BEIJING: A Chinese national working at Britain's Hong Kong consulate has been detained in China's border city of Shenzhen for violating the law, the Chinese foreign ministry said on Wednesday (Aug 21), likely worsening already strained ties between Beijing and London.
Britain has said it is "extremely concerned" by reports that the staff member at the consulate in its former colony had been detained.
Simon Cheng did not return to work on Aug 9 after visiting the neighbouring mainland city of Shenzhen the previous day, Hong Kong news website HK01 reported, citing an interview with his girlfriend and family.
Cheng's family confirmed his disappearance in a Facebook post on Tuesday night, saying he travelled from Hong Kong to Shenzhen on the morning of Aug 8 for a business trip.
Speaking at a daily news briefing in Beijing, Chinese Foreign Ministry spokesman Geng Shuang said Cheng had been detained for 15 days by Shenzhen police for violating public security management regulations, though he gave no details.
The Public Security Administration Punishments Law is a law that has broad scope aimed at "maintaining public order in society" and "safeguarding public security", as well as making sure police and security forces act within the law.
DETENTION OF SIMON CHENG AN INTERNAL MATTER: CHINA
Geng said the employee was from Hong Kong and therefore the issue was an internal matter.
"He is not a British citizen. He is a Chinese person, so this is entirely a matter of China’s internal affairs," Geng said.
"As for Britain's comments, we've made stern representations to Britain for the series of comments and actions they've made on Hong Kong," he added.
He also called on Britain to stop interfering in China's internal affairs.
"Britain has made a series of wrong statements on Hong Kong. We again urge them to stop gesticulating and to stop fanning the flames," Geng said.
Shenzhen police declined immediate comment.
Hong Kong police said Cheng left for China "around Aug 9 with no further movement record we could find".
"Our liaison team had actually enquired with the mainland authority about the whereabouts of this gentlemen," Senior Superintendent Kong Wing-cheung told reporters at a news conference.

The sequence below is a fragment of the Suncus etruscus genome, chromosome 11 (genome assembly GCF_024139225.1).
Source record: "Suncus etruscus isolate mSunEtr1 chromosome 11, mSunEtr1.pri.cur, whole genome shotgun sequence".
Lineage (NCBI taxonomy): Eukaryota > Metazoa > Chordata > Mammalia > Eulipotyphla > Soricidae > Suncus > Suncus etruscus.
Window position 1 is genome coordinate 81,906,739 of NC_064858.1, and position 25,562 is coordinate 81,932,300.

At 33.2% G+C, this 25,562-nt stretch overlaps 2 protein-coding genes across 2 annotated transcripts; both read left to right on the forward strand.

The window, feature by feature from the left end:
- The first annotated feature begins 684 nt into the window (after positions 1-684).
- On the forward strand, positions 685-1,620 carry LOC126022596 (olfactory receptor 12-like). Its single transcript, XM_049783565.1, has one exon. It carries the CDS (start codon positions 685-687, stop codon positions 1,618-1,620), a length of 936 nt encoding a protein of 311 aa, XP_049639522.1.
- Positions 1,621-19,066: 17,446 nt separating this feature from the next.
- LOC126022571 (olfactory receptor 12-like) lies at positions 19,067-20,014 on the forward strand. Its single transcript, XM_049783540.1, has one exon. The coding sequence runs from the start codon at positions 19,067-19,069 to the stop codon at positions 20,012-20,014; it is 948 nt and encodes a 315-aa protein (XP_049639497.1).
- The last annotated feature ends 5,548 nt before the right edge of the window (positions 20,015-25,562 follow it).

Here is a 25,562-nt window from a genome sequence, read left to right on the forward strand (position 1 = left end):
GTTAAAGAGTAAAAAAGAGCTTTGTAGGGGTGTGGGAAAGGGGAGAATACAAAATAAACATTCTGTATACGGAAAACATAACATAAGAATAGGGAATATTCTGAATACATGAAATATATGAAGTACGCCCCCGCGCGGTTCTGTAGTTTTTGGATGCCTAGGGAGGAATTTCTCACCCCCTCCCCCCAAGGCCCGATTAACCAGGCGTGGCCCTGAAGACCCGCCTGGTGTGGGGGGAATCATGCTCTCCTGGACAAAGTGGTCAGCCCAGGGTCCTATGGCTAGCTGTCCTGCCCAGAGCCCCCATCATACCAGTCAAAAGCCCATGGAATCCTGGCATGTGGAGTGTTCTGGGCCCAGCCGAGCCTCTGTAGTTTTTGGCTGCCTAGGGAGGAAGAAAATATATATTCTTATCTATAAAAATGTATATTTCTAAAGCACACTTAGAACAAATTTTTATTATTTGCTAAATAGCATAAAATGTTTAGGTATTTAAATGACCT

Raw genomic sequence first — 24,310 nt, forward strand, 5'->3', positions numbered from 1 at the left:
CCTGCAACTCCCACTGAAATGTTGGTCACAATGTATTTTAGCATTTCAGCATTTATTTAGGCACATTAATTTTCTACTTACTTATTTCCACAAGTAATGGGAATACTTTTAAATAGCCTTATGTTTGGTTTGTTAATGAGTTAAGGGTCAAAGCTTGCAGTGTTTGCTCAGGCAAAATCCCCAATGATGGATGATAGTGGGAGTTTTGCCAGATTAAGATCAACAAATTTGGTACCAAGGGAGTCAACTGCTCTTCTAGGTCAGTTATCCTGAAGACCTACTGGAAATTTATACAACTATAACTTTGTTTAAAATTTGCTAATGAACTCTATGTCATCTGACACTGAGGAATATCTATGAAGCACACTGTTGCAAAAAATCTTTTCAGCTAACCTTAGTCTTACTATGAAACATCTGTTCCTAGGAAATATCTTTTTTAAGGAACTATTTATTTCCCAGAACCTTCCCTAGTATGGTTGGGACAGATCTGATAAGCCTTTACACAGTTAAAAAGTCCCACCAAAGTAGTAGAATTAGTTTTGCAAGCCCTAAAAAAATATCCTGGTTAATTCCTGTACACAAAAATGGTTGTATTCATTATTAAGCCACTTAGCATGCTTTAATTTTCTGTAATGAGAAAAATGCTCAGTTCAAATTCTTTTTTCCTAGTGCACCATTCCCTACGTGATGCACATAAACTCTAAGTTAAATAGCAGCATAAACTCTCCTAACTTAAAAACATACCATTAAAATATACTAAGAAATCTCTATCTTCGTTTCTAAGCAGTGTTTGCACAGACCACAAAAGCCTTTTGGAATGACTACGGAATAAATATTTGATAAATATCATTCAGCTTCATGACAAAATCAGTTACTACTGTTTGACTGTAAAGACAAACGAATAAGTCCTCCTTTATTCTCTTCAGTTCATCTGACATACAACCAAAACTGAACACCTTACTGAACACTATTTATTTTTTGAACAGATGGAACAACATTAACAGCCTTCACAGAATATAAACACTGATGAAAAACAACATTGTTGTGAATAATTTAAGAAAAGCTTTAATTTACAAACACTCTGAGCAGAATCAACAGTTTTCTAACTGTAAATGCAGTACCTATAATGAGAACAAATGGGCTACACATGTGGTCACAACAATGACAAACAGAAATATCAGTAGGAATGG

"However, the results are still pending."
The ongoing protests have raised fears of a Chinese crackdown in some form.
The unrest was initially triggered by a controversial law that would allow extradition to the mainland, but has since broadened into a call for wider democratic reforms.
Beijing has repeatedly warned Britain - the former colonial ruler of Hong Kong - against any "interference" in the protests, which erupted 11 weeks ago and have seen millions of people hit the streets.
Britain, the United States and other countries have urged China to respect the "one country, two systems" formula under which Hong Kong returned from British to Chinese rule in 1997.
Beijing faced criticism in the past for detaining foreign nationals amid ongoing diplomatic spats.
Ottawa has urged Beijing to release two Canadian citizens detained in December amid escalating diplomatic tensions between the two countries.
Friends of the missing employee staged a protest outside the British Consulate in Hong Kong on Wednesday afternoon to pressure the UK government to "save Simon".
"Hong Kong people are still fighting to oppose the extradition bill, yet something like this happened without such a bill," organiser Max Chung told AFP.
"If the Beijing government doesn't explain to the public why this happened, then it is playing with fire. This is a warning to Hongkongers and to whoever wants to come to Hong Kong."
Chung told the rally that "to our best understanding" his detained friend had not been involved with the ongoing protests that have engulfed the financial hub.
"Simon is a very good guy, and smart guy ... I don't think he would do anything stupid," he added.
Michael Kovrig and Michael Spavor were detained amid a diplomatic crisis sparked by the arrest of Meng Wanzhou, chief financial officer for Chinese tech giant Huawei, in Vancouver on a US extradition bid.
Former diplomat Kovrig and consultant Spavor were picked up in China on suspicion of espionage days after her arrest, in a move widely seen as retaliation.